Annotate this Case

503 P.2d 1396 (1972)

Will Key JEFFERSON, and Hitchinrail Duplex Apartments, Appellants, v. METROPOLITAN MORTGAGE AND SECURITIES COMPANY OF ALASKA, INC., Appellee.

No. 1438.

Supreme Court of Alaska.

December 15, 1972.

*1397 Will Key Jefferson, pro se.



CONNOR, Justice.

Will Key Jefferson and the Hitchinrail Duplex Apartments appeal from a superior court judgment foreclosing their interest in certain property in Anchorage [hereinafter referred to as lot 4] and quieting title in the Metropolitan Mortgage and Securities Company.

In order fully to understand the background of the present appeal, it is necessary to trace the rather complex legal history of lot 4 over the last thirteen years.

On August 17, 1959, Walter Kenyon purchased lot 4 from the appellee, Metropolitan Mortgage and Securities Company of Alaska. Kenyon subsequently gave Jefferson an option to purchase the property on May 31, 1964. Jefferson was to pay off two mortgages on the property, including that held by Metropolitan, and make certain payments to Kenyon. Kenyon brought suit against Jefferson on July 20, 1965, claiming that although Jefferson had taken possession of the property, he had made none of the payments which were then long overdue. Kenyon sought to recover possession of the property.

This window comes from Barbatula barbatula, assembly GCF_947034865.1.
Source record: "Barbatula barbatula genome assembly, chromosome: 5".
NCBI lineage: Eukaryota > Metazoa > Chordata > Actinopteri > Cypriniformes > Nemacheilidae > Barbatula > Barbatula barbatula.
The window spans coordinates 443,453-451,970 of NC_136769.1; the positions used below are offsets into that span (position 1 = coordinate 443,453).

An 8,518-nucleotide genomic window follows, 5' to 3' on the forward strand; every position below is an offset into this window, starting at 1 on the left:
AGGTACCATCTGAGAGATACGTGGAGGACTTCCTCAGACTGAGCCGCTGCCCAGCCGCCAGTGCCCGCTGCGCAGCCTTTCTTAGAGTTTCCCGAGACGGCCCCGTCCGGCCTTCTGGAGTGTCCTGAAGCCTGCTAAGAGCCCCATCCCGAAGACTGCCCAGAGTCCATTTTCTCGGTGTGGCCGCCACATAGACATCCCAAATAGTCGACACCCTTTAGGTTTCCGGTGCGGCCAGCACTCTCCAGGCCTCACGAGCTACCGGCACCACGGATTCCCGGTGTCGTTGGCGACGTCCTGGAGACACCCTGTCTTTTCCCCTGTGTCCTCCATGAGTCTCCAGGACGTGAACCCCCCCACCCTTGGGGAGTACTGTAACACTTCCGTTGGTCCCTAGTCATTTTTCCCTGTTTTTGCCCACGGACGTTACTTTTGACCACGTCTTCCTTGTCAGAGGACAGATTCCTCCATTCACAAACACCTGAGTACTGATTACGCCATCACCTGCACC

In order to facilitate transfer of the property and payment of the amount due Kenyon and the mortgagees, the court on October 6, 1966, ordered that two deeds be placed in escrow with the First National Bank of Anchorage, one from Metropolitan to Kenyon and the other from Kenyon to Jefferson. Upon payment of the amounts due Kenyon and Metropolitan, the escrow was to be dissolved and the deeds recorded. Should Jefferson fail to pay the amount due within 90 days of the date of judgment, he would forfeit all of his interest in the property and Kenyon could foreclose. The court also stated that Jefferson could direct the manner in which the second deed (from Kenyon to Jefferson) should convey the property.

On the last day of the redemption period, Kenyon sought foreclosure on the property, Jefferson having failed to pay the money owing. At the same time Jefferson notified Kenyon that he had assigned his right in the property to Hitchinrail Duplex Apartments, a partnership in which Jefferson is a member.

Jefferson defended against the foreclosure on the ground that Kenyon had not changed the name of his grantee from Jefferson to Hitchinrail. The matter ended amicably with Jefferson purchasing Kenyon's interest in the property on January 13, 1967. Jefferson dropped his claims against Kenyon and apparently his request that Kenyon change the grantee's name.